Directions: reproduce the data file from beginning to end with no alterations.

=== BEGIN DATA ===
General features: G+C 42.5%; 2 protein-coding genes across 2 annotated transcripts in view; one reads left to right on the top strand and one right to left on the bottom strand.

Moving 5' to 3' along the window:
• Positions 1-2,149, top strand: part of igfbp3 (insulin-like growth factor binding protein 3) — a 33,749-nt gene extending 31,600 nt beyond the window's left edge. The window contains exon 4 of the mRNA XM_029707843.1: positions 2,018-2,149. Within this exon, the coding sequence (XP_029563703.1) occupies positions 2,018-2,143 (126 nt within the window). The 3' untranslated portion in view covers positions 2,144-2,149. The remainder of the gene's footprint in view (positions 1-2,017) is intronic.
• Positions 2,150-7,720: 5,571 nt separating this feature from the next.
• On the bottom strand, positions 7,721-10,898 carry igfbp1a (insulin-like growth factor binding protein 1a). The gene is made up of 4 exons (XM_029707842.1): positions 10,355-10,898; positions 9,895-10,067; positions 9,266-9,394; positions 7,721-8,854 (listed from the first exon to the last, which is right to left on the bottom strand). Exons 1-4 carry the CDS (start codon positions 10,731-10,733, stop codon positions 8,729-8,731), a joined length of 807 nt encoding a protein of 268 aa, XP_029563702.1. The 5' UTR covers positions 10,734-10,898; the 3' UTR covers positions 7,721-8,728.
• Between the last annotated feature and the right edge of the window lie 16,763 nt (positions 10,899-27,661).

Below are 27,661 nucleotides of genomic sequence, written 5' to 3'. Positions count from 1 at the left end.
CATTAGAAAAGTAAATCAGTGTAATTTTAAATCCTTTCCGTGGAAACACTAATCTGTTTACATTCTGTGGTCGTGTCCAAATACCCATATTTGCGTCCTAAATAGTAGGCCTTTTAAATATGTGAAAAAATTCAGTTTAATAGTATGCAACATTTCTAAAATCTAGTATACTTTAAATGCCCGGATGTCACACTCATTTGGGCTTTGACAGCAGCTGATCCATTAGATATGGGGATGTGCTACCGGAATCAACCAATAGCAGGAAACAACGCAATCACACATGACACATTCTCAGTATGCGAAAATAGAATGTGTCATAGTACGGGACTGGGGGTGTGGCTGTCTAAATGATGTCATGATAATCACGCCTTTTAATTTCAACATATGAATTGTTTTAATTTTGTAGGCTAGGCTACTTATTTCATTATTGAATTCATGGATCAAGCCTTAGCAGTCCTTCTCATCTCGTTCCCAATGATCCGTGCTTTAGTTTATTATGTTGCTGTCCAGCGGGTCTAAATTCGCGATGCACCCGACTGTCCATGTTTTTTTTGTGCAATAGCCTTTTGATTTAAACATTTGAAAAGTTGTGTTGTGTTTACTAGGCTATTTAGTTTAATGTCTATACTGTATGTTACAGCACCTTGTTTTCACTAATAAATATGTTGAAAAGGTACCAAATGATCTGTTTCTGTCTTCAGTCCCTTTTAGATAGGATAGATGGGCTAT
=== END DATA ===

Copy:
General features: G+C 42.5%; 2 protein-coding genes across 2 annotated transcripts in view; one reads left to right on the top strand and one right to left on the bottom strand.

Moving 5' to 3' along the window:
• Positions 1-2,149, top strand: part of igfbp3 (insulin-like growth factor binding protein 3) — a 33,749-nt gene extending 31,600 nt beyond the window's left edge. The window contains exon 4 of the mRNA XM_029707843.1: positions 2,018-2,149. Within this exon, the coding sequence (XP_029563703.1) occupies positions 2,018-2,143 (126 nt within the window). The 3' untranslated portion in view covers positions 2,144-2,149. The remainder of the gene's footprint in view (positions 1-2,017) is intronic.
• Positions 2,150-7,720: 5,571 nt separating this feature from the next.
• On the bottom strand, positions 7,721-10,898 carry igfbp1a (insulin-like growth factor binding protein 1a). The gene is made up of 4 exons (XM_029707842.1): positions 10,355-10,898; positions 9,895-10,067; positions 9,266-9,394; positions 7,721-8,854 (listed from the first exon to the last, which is right to left on the bottom strand). Exons 1-4 carry the CDS (start codon positions 10,731-10,733, stop codon positions 8,729-8,731), a joined length of 807 nt encoding a protein of 268 aa, XP_029563702.1. The 5' UTR covers positions 10,734-10,898; the 3' UTR covers positions 7,721-8,728.
• Between the last annotated feature and the right edge of the window lie 16,763 nt (positions 10,899-27,661).

Below are 27,661 nucleotides of genomic sequence, written 5' to 3'. Positions count from 1 at the left end.
CATTAGAAAAGTAAATCAGTGTAATTTTAAATCCTTTCCGTGGAAACACTAATCTGTTTACATTCTGTGGTCGTGTCCAAATACCCATATTTGCGTCCTAAATAGTAGGCCTTTTAAATATGTGAAAAAATTCAGTTTAATAGTATGCAACATTTCTAAAATCTAGTATACTTTAAATGCCCGGATGTCACACTCATTTGGGCTTTGACAGCAGCTGATCCATTAGATATGGGGATGTGCTACCGGAATCAACCAATAGCAGGAAACAACGCAATCACACATGACACATTCTCAGTATGCGAAAATAGAATGTGTCATAGTACGGGACTGGGGGTGTGGCTGTCTAAATGATGTCATGATAATCACGCCTTTTAATTTCAACATATGAATTGTTTTAATTTTGTAGGCTAGGCTACTTATTTCATTATTGAATTCATGGATCAAGCCTTAGCAGTCCTTCTCATCTCGTTCCCAATGATCCGTGCTTTAGTTTATTATGTTGCTGTCCAGCGGGTCTAAATTCGCGATGCACCCGACTGTCCATGTTTTTTTTGTGCAATAGCCTTTTGATTTAAACATTTGAAAAGTTGTGTTGTGTTTACTAGGCTATTTAGTTTAATGTCTATACTGTATGTTACAGCACCTTGTTTTCACTAATAAATATGTTGAAAAGGTACCAAATGATCTGTTTCTGTCTTCAGTCCCTTTTAGATAGGATAGATGGGCTAT